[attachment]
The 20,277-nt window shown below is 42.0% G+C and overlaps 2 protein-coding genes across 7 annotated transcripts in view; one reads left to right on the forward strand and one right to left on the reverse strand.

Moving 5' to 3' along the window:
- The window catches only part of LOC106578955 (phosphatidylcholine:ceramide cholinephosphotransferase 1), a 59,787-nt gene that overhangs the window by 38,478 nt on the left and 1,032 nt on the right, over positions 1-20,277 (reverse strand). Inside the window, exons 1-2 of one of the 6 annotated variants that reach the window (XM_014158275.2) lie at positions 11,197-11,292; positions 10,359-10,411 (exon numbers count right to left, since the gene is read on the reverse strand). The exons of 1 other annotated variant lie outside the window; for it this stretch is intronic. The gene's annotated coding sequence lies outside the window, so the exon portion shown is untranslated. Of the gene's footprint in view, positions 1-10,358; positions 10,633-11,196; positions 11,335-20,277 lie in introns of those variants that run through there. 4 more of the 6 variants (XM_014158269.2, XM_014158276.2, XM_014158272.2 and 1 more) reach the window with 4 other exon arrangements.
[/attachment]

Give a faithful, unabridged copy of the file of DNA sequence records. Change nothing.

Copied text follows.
The 20,277-nt window shown below is 42.0% G+C and overlaps 2 protein-coding genes across 7 annotated transcripts in view; one reads left to right on the forward strand and one right to left on the reverse strand.

Moving 5' to 3' along the window:
- The window catches only part of LOC106578955 (phosphatidylcholine:ceramide cholinephosphotransferase 1), a 59,787-nt gene that overhangs the window by 38,478 nt on the left and 1,032 nt on the right, over positions 1-20,277 (reverse strand). Inside the window, exons 1-2 of one of the 6 annotated variants that reach the window (XM_014158275.2) lie at positions 11,197-11,292; positions 10,359-10,411 (exon numbers count right to left, since the gene is read on the reverse strand). The exons of 1 other annotated variant lie outside the window; for it this stretch is intronic. The gene's annotated coding sequence lies outside the window, so the exon portion shown is untranslated. Of the gene's footprint in view, positions 1-10,358; positions 10,633-11,196; positions 11,335-20,277 lie in introns of those variants that run through there. 4 more of the 6 variants (XM_014158269.2, XM_014158276.2, XM_014158272.2 and 1 more) reach the window with 4 other exon arrangements.